One look at a map, when drawing an arrow from Russia to the EU via NS I and NS II in the north, and Turk Stream in the south, looks like nothing short of an invasion plan – irrespective of circumventing Ukraine.

European demand will be ever present and European gas production is declining – and will continue to do so.

Nevertheless, NS II in particular is clearly a political project from The Kremlin perspective.  It makes no economic sense for Russia – particularly during a time when its economy is under strain and NS I is currently working 25% below capacity.  Neither is the Ukrainian GTS transporting Russian gas working at anything like capacity.

To be sure, Germany is not about to scupper the NS II project itself.  Those Germans that would be happy to see the project fail will be counting – perhaps wrongly considering recent EU legal opinion – upon the European Commission killing the project.  There are still many within Germany policy circles that whilst content to continue to support and lobby for maintaining sanctions upon The Kremlin, are yet also keen to offer the hand of engagement through projects like NS II.  There are of course others that are interested in Germany becoming a major energy hub for the EU – German interests.  Yet others are simply Kremlin apologists and appeasers.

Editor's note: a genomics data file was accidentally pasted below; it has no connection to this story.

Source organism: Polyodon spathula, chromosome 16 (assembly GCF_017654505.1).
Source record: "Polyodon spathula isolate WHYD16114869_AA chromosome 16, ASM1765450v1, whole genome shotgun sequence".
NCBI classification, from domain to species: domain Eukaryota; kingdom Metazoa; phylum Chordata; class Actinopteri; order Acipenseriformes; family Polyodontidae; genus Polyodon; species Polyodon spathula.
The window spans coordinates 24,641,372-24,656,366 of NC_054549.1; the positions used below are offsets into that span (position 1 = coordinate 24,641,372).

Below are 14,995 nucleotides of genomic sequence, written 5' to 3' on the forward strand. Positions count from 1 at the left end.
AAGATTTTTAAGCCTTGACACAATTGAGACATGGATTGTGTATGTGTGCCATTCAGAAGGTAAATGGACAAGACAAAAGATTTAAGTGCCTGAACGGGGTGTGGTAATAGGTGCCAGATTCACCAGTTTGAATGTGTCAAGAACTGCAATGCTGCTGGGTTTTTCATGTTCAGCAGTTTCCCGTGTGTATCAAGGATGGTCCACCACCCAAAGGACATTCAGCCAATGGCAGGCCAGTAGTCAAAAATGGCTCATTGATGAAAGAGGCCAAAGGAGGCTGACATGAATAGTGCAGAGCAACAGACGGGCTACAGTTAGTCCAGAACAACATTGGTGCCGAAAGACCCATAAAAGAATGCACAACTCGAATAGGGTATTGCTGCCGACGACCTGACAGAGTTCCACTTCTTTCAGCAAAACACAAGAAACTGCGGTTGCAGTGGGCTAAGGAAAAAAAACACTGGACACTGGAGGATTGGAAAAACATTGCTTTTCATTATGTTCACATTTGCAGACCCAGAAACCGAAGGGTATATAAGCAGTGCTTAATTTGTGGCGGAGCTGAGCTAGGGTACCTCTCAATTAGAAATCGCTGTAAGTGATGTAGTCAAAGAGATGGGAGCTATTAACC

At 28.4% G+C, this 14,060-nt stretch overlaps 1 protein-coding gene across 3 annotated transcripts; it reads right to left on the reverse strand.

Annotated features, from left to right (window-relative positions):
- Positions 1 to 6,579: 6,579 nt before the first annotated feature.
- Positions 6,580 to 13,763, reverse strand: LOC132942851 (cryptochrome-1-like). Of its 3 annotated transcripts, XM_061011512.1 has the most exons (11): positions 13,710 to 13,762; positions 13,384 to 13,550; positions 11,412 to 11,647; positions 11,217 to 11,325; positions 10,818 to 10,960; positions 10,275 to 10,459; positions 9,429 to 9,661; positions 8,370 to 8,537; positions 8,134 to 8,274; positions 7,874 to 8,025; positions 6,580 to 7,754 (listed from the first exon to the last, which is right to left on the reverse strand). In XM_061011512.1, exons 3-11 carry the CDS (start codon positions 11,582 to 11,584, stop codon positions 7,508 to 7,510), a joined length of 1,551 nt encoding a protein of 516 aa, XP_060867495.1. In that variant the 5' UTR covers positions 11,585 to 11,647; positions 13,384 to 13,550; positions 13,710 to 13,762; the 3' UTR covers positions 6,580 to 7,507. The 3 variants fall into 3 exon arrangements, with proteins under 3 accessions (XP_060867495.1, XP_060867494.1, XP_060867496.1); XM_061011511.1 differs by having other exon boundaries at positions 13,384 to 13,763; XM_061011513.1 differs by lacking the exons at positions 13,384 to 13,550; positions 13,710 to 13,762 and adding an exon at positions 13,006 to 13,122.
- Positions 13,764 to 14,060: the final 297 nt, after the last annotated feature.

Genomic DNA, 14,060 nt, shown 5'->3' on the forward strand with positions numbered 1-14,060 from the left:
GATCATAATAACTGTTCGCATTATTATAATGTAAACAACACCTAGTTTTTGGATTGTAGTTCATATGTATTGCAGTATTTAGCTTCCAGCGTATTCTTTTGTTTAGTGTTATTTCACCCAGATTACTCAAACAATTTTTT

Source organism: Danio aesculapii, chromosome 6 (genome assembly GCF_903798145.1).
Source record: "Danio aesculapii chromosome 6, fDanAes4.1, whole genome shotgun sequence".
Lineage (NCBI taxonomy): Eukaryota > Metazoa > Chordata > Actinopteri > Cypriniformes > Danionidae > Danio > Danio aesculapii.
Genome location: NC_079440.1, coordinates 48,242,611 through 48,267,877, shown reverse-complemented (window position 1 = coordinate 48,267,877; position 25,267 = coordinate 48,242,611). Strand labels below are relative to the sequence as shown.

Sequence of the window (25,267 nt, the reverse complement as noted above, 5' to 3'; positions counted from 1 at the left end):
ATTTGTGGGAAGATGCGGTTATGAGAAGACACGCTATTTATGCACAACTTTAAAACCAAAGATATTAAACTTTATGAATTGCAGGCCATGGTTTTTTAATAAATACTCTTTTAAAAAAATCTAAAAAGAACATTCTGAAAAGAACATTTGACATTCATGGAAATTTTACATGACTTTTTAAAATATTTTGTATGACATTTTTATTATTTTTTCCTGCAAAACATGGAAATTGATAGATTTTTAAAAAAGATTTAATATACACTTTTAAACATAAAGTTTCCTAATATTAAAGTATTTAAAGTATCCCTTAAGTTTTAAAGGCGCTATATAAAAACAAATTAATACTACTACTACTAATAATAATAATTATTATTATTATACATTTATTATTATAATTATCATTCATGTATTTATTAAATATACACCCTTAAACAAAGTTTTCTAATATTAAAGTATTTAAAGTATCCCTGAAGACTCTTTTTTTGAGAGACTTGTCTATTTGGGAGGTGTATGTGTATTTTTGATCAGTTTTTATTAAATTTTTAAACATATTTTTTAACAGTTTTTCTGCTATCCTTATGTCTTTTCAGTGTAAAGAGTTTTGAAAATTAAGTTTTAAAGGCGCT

Many of those EU Member States against NS II are not necessarily against it for the same reasons.

Indeed each Member State has its own interests, and their support – or not – for NS II relate primarily to national and not EU interests.  For example Poland would like to position itself as an energy hub – which will be almost impossible if neighbouring Germany becomes one.  Others like Romania are against NS II simply because of the way it views it Russian energy politics/influence as an extension of Russian nefariousness.  Romania uses almost zero Russian gas.  Romania will never trust Russia.  Bulgaria almost exclusively uses Russian gas.  Hungary would prefer to connect to the Turk Stream rather than a German hub denying the EU (and Germany) a further lever over Mr Orban’s policies.

There are also issues of infrastructure and interconnectors (or a lack of them) across the EU energy systems.  This may lead to issues of physical access for some nations if the Ukrainian GTS (more or less) becomes redundant.  There are market expectations too within the EU energy markets.

And so it goes on when looking at the drivers for each Member State concerning NS II.  The final outcome is far from certain – as are the repercussions regardless of what outcome arrives.